I don’t think I have ever read of any ‘cure all’ for dealing with hallucinations, I think it’s more mix it up and wing it ?
I wondered about sundowning.
It is sometimes worth thinking about the lighting in the room?
 

Linton

Registered User
Jul 27, 2019
152
Hi.. My OH has Lewy body dementia and has hallucinations.. As others have said I go with the flow.. Don't sit where 'others' are sitting.. We go into the bedroom at 6or7when he's had enough of the 'visitors'
Usually worse in early morning and from 3in the afternoon.. Its a strange life I know.. But this way its kind of managed.... Xx
 

Weasell

Registered User
Oct 21, 2019
343
Hi.. My OH has Lewy body dementia and has hallucinations.. As others have said I go with the flow.. Don't sit where 'others' are sitting.. We go into the bedroom at 6or7when he's had enough of the 'visitors'
Usually worse in early morning and from 3in the afternoon.. Its a strange life I know.. But this way its kind of managed.... Xx
Anyone managing Lewy Body has my respect!
Do you have any tips at all for managing the ‘visitors ‘ ?
It may be just something that works every now and then ?
 

Lemondrizzle

Registered User
Aug 26, 2018
62
All the above tips are what we had to use. It was trial and error as to what would work at any particular time.

I used to tell "visitors" my MIL was tired and could they please leave for today and then escort them out. Always struck me that I had to send these away yet my MIL's hostess mode went into overdrive when she did have real visitors who she never sent away.
 

Weasell

Registered User
Oct 21, 2019
343
All the above tips are what we had to use. It was trial and error as to what would work at any particular time.

I used to tell "visitors" my MIL was tired and could they please leave for today and then escort them out. Always struck me that I had to send these away yet my MIL's hostess mode went into overdrive when she did have real visitors who she never sent away.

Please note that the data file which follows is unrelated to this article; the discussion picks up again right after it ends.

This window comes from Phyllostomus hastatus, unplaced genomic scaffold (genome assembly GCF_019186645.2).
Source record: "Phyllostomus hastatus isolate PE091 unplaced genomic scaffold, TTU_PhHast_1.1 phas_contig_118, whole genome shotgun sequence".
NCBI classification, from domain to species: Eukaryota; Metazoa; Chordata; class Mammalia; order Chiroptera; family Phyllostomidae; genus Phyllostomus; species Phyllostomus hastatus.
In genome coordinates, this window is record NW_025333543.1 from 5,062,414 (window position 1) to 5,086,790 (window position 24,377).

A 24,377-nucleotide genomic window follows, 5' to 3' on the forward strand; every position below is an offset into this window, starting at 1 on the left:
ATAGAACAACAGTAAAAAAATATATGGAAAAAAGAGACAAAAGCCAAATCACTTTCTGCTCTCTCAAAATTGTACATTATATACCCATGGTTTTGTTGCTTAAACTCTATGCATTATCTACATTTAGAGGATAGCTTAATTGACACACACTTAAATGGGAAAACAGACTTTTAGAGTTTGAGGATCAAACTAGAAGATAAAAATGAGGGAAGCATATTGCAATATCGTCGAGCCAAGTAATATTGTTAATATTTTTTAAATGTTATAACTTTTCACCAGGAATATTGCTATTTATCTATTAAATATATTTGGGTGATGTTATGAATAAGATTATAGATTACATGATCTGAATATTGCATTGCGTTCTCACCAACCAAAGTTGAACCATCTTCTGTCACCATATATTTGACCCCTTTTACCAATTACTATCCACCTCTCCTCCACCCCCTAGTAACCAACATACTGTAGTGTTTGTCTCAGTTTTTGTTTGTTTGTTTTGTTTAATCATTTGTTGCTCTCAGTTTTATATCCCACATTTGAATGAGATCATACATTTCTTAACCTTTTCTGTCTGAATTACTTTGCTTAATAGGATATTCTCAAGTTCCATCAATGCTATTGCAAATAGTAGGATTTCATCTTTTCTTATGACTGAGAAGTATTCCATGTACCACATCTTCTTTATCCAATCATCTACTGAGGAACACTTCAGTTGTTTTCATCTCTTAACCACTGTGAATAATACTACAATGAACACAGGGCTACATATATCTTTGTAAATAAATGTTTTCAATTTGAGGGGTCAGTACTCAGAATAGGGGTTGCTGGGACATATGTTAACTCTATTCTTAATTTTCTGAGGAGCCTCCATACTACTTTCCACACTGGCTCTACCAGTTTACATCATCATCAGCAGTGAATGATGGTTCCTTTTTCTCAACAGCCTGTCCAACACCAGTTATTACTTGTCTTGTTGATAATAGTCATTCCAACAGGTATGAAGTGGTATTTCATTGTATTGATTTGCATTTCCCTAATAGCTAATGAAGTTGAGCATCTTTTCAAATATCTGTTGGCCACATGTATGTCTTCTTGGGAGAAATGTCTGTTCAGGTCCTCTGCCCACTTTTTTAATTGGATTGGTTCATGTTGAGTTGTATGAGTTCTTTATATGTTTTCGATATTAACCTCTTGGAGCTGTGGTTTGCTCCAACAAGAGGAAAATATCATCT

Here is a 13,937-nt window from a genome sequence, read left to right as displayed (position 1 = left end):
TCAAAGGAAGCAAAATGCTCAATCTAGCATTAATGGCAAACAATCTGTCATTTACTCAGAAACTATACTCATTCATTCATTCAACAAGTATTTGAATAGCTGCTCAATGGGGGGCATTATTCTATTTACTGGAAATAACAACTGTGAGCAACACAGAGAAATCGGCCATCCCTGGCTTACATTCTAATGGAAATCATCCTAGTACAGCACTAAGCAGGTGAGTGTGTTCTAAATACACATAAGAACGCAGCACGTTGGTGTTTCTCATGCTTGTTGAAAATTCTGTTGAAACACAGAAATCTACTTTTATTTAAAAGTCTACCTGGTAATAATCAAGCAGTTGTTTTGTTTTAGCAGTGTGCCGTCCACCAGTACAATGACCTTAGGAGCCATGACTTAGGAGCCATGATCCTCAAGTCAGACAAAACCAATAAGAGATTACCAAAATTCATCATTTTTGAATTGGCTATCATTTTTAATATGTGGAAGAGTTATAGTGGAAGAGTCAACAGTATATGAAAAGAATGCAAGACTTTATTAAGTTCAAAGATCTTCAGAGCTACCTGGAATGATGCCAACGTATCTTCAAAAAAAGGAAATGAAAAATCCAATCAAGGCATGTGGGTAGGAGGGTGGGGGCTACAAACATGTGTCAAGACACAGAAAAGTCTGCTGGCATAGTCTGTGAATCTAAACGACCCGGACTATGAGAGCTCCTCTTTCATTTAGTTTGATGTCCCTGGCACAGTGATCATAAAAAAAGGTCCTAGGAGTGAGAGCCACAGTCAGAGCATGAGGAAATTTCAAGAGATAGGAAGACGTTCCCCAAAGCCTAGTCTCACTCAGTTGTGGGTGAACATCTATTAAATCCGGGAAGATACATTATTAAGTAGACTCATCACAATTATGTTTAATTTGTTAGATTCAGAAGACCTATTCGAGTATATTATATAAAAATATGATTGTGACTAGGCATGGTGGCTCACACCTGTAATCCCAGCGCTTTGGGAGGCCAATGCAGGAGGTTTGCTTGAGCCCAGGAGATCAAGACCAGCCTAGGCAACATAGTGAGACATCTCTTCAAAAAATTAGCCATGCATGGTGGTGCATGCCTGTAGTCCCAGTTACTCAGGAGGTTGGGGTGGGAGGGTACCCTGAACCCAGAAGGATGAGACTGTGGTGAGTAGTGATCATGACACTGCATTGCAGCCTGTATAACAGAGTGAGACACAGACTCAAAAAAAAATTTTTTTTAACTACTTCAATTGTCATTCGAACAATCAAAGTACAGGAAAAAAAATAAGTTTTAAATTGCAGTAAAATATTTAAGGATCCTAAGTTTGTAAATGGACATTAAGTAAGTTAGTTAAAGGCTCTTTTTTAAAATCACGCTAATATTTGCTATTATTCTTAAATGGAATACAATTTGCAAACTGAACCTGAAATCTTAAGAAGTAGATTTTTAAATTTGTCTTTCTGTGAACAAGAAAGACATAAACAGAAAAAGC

I suppose what I am asking is that I have never heard anyone say
‘those people don’t exist mum’
and then mum says
‘ oh ok son now you point it out they have disappeared’!
Is the way to win to play along with the hallucinations?
 

Weasell

Registered User
Oct 21, 2019
343
I suppose what I am asking is that I have never heard anyone say
‘those people don’t exist mum’
and then mum says
‘ oh ok son now you point it out they have disappeared’!
Is the way to win to play along with the hallucinations?
The reason for my interest is I have slivered sideways for work during covid. My colleges seem to think the best way to deal with hallucinations is to deny their existence VERY VERY LOUDLY! I am not quite convinced ! So am on a mission to learn all I can about the subject. I consider the contributors to this site total experts and seek any tips at all!
 

Weasell

Registered User
Oct 21, 2019
343
I tried telling my dad his hallucinations weren't real...he decided I was either blind or mad!!
Haha yes that is the response my colleagues receive! Maybe with‘ stupid ‘added to the blind and mad!
 

canary

Registered User
Feb 25, 2014
12,558
South coast
Whether someone can recognise that hallucinations are real or not depends on whether they have insight or not. There is a chap on here with dementia who has hallucinations and he had a dog that would aid him in knowing whether something was real or not. I remember his posts and how devastated he was when the dog died.

Generally, though, people with dementia lack insight and cannot be persuaded that their hallucinations are not real, whatever you do.
 

Linton

Registered User
Jul 27, 2019
152
Going along with it is sure the best way.. My OH does know I ca t see them but it doesn't make it easier for him.. The o ly time I insist it's not true is when he thi ks I'm leaving with a 'visitor'.. I reasure him I m not.. Give him a cuddle and tell him I m not going anywhere.. Which settles him... Then I go into the kitchen and have a cry.. And carry on... Married 57 years....